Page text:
Bryan Caswell

Bryan Caswell

By | August 28, 2015
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Bryan Caswell chef at Reef
Photo courtesy of Caswell & Company

To the rest of the nation, the face of Houston’s seafood restaurants may well be Bryan Caswell’s. He’s competed on Iron Chef, and been nominated twice for the James Beard Award for Best Southwest Chef. His restaurant Reef, named the No. 1 seafood restaurant in the U.S. by Bon Appétit magazine, serves 93 different species of Gulf seafood, with the nimble Caswell changing his menu daily, based upon that morning selection from among his preferred purveyors. When I ask him what “sustainable seafood” means to him, he answers quickly.

“It’s personal,” he says. “I grew up fishing the Texas coast with my dad. I want these fisheries to be here for my children and grandchildren.”

Caswell’s perspective is a unique one, as a native Houstonian with an insider’s view of both the recreational and commercial sides of the fishery. He first became active in the Youth Coastal Conservation Association as a child and is a lifelong recreational angler, running his Grady White 306 Bimini offshore boat and his Parker Big Bay inshore boat out of Freeport as often as his hectic schedule allows. “I can launch at dawn, fish and get back before the restaurant opens,” he says with his characteristic impish grin. Through Reef—along with his and partner Bill Floyd’s other restaurants Little Bigs, El Real and Jackson Street BBQ—he also interfaces with the commercial fishery on a daily basis.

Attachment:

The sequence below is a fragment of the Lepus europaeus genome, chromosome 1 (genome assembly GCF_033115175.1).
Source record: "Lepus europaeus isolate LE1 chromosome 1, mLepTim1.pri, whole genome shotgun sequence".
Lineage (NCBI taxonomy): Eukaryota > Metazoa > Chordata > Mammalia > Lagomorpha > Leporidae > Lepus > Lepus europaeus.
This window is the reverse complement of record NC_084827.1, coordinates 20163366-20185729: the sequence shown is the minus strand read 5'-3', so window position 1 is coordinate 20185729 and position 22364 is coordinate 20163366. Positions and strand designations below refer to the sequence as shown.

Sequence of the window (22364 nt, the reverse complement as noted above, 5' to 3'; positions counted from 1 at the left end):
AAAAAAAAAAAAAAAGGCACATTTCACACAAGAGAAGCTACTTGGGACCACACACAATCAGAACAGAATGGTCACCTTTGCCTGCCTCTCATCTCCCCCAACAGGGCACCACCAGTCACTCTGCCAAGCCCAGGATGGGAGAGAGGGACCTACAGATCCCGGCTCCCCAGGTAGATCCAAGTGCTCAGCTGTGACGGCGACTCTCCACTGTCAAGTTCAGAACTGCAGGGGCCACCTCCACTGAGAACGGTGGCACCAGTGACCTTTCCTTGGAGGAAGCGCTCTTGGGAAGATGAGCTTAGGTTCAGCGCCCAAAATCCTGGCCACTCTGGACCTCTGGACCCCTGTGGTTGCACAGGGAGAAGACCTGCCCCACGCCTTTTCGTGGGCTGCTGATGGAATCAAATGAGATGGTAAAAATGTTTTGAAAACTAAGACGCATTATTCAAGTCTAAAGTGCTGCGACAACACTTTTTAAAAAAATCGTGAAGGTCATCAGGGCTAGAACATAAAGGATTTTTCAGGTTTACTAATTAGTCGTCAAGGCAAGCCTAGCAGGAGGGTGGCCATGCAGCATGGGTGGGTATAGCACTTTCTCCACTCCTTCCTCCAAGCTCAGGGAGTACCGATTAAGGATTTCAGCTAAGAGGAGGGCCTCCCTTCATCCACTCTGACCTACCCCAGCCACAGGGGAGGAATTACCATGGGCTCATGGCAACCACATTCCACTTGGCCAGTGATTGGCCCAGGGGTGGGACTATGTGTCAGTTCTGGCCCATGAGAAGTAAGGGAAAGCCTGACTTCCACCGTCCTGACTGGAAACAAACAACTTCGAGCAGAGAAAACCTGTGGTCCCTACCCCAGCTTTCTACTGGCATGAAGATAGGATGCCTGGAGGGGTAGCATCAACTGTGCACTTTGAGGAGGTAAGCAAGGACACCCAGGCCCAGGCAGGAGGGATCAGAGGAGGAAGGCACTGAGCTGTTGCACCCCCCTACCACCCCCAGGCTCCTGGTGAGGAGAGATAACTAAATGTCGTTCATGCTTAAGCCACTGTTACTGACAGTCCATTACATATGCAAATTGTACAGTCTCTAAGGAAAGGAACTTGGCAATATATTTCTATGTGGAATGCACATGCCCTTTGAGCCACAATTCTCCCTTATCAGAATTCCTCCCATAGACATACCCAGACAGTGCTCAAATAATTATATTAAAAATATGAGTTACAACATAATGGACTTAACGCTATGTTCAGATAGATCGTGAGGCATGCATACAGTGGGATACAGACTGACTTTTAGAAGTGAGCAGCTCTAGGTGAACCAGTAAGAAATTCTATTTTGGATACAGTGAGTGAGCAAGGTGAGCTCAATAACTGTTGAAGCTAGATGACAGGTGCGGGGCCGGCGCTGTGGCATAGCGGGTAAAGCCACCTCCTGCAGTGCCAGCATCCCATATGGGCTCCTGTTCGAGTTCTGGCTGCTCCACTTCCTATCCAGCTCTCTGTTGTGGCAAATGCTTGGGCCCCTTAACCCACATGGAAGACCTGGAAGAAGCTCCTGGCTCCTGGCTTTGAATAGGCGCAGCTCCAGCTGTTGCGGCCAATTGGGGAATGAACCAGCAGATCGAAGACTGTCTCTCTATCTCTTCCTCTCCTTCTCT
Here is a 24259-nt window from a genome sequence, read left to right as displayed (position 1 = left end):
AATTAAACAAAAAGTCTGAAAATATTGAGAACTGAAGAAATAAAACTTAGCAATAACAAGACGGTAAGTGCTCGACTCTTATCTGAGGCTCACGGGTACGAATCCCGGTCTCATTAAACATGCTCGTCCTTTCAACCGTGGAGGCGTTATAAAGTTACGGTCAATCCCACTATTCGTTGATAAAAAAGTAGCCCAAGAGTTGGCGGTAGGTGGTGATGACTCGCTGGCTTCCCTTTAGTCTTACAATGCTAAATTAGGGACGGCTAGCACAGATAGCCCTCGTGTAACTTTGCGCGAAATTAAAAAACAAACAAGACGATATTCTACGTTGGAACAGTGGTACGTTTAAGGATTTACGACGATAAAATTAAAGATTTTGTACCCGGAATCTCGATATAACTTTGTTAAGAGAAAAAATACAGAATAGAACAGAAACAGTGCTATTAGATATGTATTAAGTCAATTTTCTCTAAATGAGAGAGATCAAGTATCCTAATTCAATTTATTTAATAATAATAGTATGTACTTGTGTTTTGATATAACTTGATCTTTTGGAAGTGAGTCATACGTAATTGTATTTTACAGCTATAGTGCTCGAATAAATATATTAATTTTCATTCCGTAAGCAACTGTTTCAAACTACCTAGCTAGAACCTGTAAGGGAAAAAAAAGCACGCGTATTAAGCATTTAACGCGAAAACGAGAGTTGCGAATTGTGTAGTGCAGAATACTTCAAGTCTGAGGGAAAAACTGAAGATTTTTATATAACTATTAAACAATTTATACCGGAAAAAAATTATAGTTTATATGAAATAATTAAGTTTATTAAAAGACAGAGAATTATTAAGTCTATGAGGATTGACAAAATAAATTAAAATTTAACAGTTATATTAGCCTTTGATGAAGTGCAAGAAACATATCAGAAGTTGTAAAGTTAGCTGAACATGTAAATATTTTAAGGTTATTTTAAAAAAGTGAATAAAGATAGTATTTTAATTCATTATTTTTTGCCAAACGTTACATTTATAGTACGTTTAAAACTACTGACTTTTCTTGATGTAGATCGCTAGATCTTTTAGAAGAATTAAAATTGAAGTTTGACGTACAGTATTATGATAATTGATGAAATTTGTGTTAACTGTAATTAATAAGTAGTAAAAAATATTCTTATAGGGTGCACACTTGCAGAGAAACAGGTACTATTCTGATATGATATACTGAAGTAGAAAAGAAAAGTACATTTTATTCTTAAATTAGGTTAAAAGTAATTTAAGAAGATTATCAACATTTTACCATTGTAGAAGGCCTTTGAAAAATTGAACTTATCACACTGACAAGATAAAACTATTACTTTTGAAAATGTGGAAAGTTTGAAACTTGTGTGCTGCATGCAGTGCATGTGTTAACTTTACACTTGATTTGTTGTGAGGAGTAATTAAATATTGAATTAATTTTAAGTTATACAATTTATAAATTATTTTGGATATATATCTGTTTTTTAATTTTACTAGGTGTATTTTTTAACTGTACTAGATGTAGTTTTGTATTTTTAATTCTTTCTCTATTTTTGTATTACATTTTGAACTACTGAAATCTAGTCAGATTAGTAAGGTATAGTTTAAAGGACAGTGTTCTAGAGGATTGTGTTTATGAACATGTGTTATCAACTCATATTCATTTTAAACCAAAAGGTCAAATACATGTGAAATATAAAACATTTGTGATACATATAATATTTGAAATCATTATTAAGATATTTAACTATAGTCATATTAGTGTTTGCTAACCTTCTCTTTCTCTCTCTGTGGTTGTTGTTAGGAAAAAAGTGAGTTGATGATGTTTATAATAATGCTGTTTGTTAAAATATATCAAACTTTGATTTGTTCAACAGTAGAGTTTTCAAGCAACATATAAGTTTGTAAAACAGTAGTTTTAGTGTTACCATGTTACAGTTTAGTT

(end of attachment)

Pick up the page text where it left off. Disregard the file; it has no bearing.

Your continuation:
In 2013, Caswell served as a moderator in a meeting between a dozen prominent chefs and commercial fisherman sponsored by the Gulf of Mexico Foundation to facilitate better communication between chefs and fishermen.

“As chefs, we let the commercial fishermen know that we would have no problem paying more for seafood, if we knew it was the seafood we wanted, and the quality we demand,” he says. “We also want to see bycatch better utilized, and better efforts made to protect the environment. We want our bays and our fisheries to be healthy—sustainably so— for generations to come.”

After all, Caswell has an angler-in-training. His youngest child, nearly year-old Jennings, is already a seasoned salt, having made his inaugural offshore voyage at the ripe old age of 6 months.

Article from Edible Houston at
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